Thundering out of the gate with the noise-drenched instrumental "Glue Traps," the 2002 version of the Wobblies is a stronger, meaner unit than their last time out. Where their biggest weakness in the past was their vocals, they improve matters immensely by applying various effects and generally letting Mike Griffon use different voices and sounds. This is a huge improvement on the flat yelping he unleashed on their last album, 1998's I Have Some Language. Everything is tighter this time around; the straight rock tracks are poppier and have more feeling behind them, the angular rockers are more bizarre and moody, everything uses the "more is better" strategy, and it really works. "A Strategy" is the best track here, laying Griffon's vocals over a bouncing bassline and a sliding grunge riff. But halfway through, the song goes totally gonzo, first jumping into a quiet xylophone/guitar breakdown that turns into a noise-fest that sounds like a power drill being taken to the instruments. "Preyer" is a lurching beast that stomps around the track like an angry gorilla, taking occasional breaks into a beautiful guitar breakdown before sliding back into the punchy verses. The title track sounds like Primus being led by Henry Rollins, while "In Your Kitchen" is a creepy twister of a song with a healthy dose of shimmering guitar thrown in here and there. The only real stinker is "Turned Out," which isn't terrible but sounds far too much like Green Jelly for their own good. The Wobblies really stepped up to the plate on this album; they came out of a mediocre album released almost four years before to make a great chunk of indie rock noise. Some may still be turned off by the vocals, but this is a genre that has never prided itself on golden throats. Fans of indie rock should give these guys a listen. They improve from album to album, and this is a huge leap from their previous output.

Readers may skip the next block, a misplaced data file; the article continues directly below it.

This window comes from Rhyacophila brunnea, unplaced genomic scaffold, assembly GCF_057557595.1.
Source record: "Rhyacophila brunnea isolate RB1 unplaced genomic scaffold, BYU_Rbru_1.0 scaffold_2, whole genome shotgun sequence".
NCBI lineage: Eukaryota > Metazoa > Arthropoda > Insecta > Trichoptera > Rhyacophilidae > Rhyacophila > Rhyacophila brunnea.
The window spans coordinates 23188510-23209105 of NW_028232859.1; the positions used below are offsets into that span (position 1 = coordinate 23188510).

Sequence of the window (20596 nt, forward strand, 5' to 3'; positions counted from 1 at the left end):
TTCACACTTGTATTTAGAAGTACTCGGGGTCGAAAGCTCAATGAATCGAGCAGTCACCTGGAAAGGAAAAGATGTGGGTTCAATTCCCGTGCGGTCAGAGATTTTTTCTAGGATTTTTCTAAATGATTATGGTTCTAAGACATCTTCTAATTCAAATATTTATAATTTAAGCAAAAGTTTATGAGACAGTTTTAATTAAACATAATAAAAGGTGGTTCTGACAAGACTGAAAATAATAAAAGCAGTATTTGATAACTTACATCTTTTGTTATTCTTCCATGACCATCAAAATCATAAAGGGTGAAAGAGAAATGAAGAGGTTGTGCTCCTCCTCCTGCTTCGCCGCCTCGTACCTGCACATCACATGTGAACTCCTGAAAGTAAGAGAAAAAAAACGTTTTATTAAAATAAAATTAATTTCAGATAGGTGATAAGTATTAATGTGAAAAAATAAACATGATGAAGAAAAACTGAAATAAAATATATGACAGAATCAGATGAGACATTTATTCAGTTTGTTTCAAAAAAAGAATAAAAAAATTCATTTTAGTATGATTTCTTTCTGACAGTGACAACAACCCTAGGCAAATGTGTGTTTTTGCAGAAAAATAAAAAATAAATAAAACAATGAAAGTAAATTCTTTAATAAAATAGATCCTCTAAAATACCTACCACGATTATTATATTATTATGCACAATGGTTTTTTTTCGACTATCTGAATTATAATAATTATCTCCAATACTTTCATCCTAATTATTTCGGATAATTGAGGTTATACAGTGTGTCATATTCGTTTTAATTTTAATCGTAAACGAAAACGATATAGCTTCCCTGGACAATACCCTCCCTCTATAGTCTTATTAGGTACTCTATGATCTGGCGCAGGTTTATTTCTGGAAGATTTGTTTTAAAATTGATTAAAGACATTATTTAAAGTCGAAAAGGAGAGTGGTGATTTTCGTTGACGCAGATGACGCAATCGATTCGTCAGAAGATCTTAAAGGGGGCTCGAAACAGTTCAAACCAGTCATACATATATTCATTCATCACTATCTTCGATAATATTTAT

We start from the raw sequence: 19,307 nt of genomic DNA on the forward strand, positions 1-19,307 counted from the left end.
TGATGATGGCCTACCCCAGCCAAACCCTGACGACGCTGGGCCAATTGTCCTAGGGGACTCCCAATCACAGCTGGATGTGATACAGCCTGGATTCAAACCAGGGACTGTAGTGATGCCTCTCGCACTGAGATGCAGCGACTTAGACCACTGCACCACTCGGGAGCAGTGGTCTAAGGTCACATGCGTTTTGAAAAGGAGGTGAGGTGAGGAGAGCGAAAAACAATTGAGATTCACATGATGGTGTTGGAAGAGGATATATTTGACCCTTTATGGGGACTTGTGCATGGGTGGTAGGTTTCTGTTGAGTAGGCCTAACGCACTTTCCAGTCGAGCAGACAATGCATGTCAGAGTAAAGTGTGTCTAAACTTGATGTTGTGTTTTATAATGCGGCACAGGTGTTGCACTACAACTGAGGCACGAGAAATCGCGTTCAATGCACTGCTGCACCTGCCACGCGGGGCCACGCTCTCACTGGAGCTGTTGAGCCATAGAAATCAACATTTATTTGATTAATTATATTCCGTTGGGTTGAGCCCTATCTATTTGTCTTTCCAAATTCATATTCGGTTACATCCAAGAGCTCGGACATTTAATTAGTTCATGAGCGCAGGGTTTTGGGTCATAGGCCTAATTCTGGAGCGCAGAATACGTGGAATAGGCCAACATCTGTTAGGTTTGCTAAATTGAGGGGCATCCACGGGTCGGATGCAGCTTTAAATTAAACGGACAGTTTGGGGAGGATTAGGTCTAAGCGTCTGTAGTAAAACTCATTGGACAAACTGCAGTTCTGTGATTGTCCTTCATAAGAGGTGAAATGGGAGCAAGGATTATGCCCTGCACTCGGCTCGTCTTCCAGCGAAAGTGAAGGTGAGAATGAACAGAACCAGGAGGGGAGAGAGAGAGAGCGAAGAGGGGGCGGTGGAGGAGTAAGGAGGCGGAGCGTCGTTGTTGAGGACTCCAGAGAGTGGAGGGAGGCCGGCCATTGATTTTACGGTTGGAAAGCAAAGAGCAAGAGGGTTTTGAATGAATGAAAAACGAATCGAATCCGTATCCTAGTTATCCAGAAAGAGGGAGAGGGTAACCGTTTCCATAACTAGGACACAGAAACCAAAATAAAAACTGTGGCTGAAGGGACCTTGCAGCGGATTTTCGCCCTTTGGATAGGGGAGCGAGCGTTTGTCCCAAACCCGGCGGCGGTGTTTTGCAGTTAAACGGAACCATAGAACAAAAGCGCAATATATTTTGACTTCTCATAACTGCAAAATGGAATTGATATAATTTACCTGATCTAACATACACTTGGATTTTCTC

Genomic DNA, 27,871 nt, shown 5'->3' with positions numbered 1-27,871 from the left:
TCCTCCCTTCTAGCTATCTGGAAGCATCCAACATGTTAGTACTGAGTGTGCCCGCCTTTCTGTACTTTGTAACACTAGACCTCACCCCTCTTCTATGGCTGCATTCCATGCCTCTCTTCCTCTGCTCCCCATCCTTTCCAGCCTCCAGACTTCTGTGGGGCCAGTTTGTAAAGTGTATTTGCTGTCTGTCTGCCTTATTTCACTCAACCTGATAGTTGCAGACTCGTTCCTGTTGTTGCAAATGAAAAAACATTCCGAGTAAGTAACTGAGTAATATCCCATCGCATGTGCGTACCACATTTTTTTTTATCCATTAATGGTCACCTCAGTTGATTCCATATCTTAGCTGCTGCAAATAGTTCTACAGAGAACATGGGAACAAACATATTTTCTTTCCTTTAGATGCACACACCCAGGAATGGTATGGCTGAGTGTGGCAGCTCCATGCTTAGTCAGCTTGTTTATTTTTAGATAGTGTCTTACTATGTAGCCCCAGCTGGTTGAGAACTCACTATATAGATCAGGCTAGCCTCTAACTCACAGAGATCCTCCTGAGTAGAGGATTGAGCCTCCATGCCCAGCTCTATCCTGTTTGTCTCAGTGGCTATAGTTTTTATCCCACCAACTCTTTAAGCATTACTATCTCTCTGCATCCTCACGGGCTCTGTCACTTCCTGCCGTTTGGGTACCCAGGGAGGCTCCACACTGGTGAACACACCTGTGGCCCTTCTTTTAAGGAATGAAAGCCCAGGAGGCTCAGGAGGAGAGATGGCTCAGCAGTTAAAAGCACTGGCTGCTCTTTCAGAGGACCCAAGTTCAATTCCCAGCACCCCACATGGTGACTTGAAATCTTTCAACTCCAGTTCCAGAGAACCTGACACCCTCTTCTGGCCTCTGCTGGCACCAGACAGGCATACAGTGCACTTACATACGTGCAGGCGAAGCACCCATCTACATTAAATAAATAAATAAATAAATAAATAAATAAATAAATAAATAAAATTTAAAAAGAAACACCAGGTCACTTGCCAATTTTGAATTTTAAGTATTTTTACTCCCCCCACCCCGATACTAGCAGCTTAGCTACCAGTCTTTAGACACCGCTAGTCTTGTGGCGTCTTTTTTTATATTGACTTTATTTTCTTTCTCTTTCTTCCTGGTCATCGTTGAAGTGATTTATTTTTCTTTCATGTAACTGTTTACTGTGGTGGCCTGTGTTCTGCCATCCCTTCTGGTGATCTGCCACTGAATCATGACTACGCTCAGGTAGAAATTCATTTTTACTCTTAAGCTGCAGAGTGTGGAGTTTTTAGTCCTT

Share this page
AllMusic Review by Bradley Torreano